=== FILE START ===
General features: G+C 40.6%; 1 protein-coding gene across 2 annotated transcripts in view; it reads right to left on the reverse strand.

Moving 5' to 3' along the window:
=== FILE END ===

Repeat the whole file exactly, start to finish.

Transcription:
General features: G+C 40.6%; 1 protein-coding gene across 2 annotated transcripts in view; it reads right to left on the reverse strand.

Moving 5' to 3' along the window: